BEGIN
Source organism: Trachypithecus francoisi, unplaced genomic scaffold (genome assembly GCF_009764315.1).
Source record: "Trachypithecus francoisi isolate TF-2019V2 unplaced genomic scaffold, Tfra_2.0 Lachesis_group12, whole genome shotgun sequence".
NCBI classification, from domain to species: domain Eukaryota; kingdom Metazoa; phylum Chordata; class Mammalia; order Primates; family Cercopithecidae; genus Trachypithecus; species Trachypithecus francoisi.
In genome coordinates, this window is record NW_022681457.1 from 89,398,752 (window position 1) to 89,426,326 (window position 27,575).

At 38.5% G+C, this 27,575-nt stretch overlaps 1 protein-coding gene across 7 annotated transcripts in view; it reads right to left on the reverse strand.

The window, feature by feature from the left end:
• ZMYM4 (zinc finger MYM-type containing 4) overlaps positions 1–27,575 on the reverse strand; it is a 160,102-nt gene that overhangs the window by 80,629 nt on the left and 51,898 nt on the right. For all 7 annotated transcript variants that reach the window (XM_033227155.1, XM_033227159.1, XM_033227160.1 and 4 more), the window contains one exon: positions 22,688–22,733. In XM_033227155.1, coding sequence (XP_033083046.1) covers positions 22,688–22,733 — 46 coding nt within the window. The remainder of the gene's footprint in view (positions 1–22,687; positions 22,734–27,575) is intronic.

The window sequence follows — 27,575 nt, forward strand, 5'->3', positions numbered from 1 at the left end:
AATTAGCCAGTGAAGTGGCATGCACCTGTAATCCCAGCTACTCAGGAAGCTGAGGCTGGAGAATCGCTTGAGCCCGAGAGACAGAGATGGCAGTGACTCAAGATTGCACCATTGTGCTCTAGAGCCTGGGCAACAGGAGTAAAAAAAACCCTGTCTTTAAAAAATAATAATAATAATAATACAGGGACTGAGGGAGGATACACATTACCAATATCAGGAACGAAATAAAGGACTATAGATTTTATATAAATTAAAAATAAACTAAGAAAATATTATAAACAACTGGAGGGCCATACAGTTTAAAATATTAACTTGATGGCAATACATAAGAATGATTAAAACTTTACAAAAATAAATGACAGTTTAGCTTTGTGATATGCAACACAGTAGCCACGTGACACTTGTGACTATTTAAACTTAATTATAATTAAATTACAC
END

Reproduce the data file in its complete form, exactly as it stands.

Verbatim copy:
Source organism: Trachypithecus francoisi, unplaced genomic scaffold (genome assembly GCF_009764315.1).
Source record: "Trachypithecus francoisi isolate TF-2019V2 unplaced genomic scaffold, Tfra_2.0 Lachesis_group12, whole genome shotgun sequence".
NCBI classification, from domain to species: domain Eukaryota; kingdom Metazoa; phylum Chordata; class Mammalia; order Primates; family Cercopithecidae; genus Trachypithecus; species Trachypithecus francoisi.
In genome coordinates, this window is record NW_022681457.1 from 89,398,752 (window position 1) to 89,426,326 (window position 27,575).

At 38.5% G+C, this 27,575-nt stretch overlaps 1 protein-coding gene across 7 annotated transcripts in view; it reads right to left on the reverse strand.

The window, feature by feature from the left end:
• ZMYM4 (zinc finger MYM-type containing 4) overlaps positions 1–27,575 on the reverse strand; it is a 160,102-nt gene that overhangs the window by 80,629 nt on the left and 51,898 nt on the right. For all 7 annotated transcript variants that reach the window (XM_033227155.1, XM_033227159.1, XM_033227160.1 and 4 more), the window contains one exon: positions 22,688–22,733. In XM_033227155.1, coding sequence (XP_033083046.1) covers positions 22,688–22,733 — 46 coding nt within the window. The remainder of the gene's footprint in view (positions 1–22,687; positions 22,734–27,575) is intronic.

The window sequence follows — 27,575 nt, forward strand, 5'->3', positions numbered from 1 at the left end:
AATTAGCCAGTGAAGTGGCATGCACCTGTAATCCCAGCTACTCAGGAAGCTGAGGCTGGAGAATCGCTTGAGCCCGAGAGACAGAGATGGCAGTGACTCAAGATTGCACCATTGTGCTCTAGAGCCTGGGCAACAGGAGTAAAAAAAACCCTGTCTTTAAAAAATAATAATAATAATAATACAGGGACTGAGGGAGGATACACATTACCAATATCAGGAACGAAATAAAGGACTATAGATTTTATATAAATTAAAAATAAACTAAGAAAATATTATAAACAACTGGAGGGCCATACAGTTTAAAATATTAACTTGATGGCAATACATAAGAATGATTAAAACTTTACAAAAATAAATGACAGTTTAGCTTTGTGATATGCAACACAGTAGCCACGTGACACTTGTGACTATTTAAACTTAATTATAATTAAATTACAC